Saturday, 22 July 2017

Practical Reverse Engineering Exercise Solutions: Page 35 / Exercise 6

Exercise 6 on page 35 of the book Practical Reverse Engineering presents us with a malware samples.
These can be downloaded at the following page:


In this exercise, we are expected to have a look at the following routine sub_13842:


.text:00013842 sub_13842      
.text:00013842                 mov     eax, [ecx+60h]
.text:00013845                 push    esi
.text:00013846                 mov     esi, [edx+8]
.text:00013849                 dec     byte ptr [ecx+23h]
.text:0001384C                 sub     eax, 24h
.text:0001384F                 mov     [ecx+60h], eax
.text:00013852                 mov     [eax+14h], edx
.text:00013855                 movzx   eax, byte ptr [eax]
.text:00013858                 push    ecx
.text:00013859                 push    edx
.text:0001385A                 call    dword ptr [esi+eax*4+38h]
.text:0001385E                 pop     esi
.text:0001385F                 retn


Firstly, we see that the function prototype takes two parameters, which are not saved on the stack but in the two registers ecx and edx. This can be deducted from the fact that these two registers are immediately referenced without prior initialization.
On a very high abstraction level, the function prototype looks as follows:

sub_13842(struct1* a, struct2* b);

Moreover, we see that edx+8 points to some kind of base address, as it is used to compute the address of the function called on the following line:

.text:0001385A                 call    dword ptr [esi+eax*4+38h]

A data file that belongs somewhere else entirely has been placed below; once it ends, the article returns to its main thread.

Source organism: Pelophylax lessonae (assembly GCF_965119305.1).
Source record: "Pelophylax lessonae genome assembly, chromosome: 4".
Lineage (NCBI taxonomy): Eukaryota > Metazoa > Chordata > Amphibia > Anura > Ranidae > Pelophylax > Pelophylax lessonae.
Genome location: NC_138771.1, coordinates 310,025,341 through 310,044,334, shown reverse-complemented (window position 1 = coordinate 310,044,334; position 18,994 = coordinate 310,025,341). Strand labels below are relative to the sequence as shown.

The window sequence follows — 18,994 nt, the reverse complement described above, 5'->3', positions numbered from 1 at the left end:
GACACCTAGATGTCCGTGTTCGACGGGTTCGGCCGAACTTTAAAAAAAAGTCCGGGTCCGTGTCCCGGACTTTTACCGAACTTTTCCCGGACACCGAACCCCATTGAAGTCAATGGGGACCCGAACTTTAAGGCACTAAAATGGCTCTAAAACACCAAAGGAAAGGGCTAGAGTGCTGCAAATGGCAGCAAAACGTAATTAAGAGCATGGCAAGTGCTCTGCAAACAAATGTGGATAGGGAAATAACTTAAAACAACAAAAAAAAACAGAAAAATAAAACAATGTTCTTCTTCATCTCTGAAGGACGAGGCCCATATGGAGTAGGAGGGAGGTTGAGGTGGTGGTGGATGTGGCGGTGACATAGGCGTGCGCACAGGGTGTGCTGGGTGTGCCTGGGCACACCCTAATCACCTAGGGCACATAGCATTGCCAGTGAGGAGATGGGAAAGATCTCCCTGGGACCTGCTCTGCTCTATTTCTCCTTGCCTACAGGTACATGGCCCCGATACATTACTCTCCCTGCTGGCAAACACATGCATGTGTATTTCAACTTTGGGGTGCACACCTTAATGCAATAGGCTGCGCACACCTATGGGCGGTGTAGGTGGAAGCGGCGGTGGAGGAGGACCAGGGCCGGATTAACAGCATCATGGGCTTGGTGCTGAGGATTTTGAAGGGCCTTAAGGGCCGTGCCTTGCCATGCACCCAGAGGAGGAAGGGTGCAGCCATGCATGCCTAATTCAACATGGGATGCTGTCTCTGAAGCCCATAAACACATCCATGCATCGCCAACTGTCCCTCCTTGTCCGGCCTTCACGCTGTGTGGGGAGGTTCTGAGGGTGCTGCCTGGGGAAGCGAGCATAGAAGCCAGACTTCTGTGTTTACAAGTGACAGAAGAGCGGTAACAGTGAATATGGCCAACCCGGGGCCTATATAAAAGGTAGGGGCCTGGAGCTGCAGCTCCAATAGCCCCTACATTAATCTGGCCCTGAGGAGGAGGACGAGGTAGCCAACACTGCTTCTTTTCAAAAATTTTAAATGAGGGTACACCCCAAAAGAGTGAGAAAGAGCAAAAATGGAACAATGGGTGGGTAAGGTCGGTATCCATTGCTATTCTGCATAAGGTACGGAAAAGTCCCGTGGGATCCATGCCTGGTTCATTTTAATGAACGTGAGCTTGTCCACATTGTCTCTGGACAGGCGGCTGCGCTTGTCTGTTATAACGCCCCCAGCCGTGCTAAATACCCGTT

Both parameters edx and ecx obviously point to some kind of data structure, whose contents we are about to reveal:


struct1: 
offset+60: struct3*: s3
offset+23: char: unknown0x23

struct2:
offset+08: void*: here we have some kind of trampoline / array of function pointers

struct3:
offset+00: char: index
offset+14: struct2*: s2

struct4:
offset+38: int*: unknown

sub_13842(struct1* a, struct2* b) 

.text:00013842 sub_13842      
.text:00013842                 mov     eax, dword ptr[ecx+60h] // struct3* v1 = a->s3;
.text:00013845                 push    esi // just save esi register value
.text:00013846                 mov     esi, [edx+8] // void* v2 = b->unknown0x8
.text:00013849                 dec     byte ptr [ecx+23h] // a->unknown0x23 = a->unknown0x23 - 1;
.text:0001384C                 sub     eax, 24h // v1 = v1 - 0x24;
.text:0001384F                 mov     [ecx+60h], eax // a->s3 = v1;
.text:00013852                 mov     [eax+14h], edx // v1->s2 = b;
.text:00013855                 movzx   eax, byte ptr [eax] // char index = v1->index;
.text:00013858                 push    ecx 
.text:00013859                 push    edx // call fct(
.text:0001385A                 call    dword ptr [esi+eax*4+38h] // call b->unknown0x8+0x38h[index](b, a)
.text:0001385E                 pop     esi
.text:0001385F                 retn

Overall, the decompiled code looks as follows:


sub_13842(struct1* a, struct2* b) {

struct3* v1 = a->s3;
void* v2 = b->unknown0x8;
a->unknown0x23 = a->unknown0x23 -1;
v1 = v1 - 0x24;
a->s3 = v1;
v1->s2 = b;
char index = v1->index;
b->unknown0x8+0x38h[index](b, a);

}

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